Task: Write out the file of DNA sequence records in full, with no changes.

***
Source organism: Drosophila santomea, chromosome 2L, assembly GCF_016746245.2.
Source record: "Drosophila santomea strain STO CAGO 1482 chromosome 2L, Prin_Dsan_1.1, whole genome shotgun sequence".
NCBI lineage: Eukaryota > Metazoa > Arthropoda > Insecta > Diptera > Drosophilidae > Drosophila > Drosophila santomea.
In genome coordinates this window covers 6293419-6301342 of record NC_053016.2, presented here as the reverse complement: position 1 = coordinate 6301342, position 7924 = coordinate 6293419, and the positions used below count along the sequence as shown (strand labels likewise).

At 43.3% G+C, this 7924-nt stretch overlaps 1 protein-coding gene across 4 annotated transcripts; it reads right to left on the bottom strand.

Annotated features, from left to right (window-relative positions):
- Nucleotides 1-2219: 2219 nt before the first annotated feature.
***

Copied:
Source organism: Drosophila santomea, chromosome 2L, assembly GCF_016746245.2.
Source record: "Drosophila santomea strain STO CAGO 1482 chromosome 2L, Prin_Dsan_1.1, whole genome shotgun sequence".
NCBI lineage: Eukaryota > Metazoa > Arthropoda > Insecta > Diptera > Drosophilidae > Drosophila > Drosophila santomea.
In genome coordinates this window covers 6293419-6301342 of record NC_053016.2, presented here as the reverse complement: position 1 = coordinate 6301342, position 7924 = coordinate 6293419, and the positions used below count along the sequence as shown (strand labels likewise).

At 43.3% G+C, this 7924-nt stretch overlaps 1 protein-coding gene across 4 annotated transcripts; it reads right to left on the bottom strand.

Annotated features, from left to right (window-relative positions):
- Nucleotides 1-2219: 2219 nt before the first annotated feature.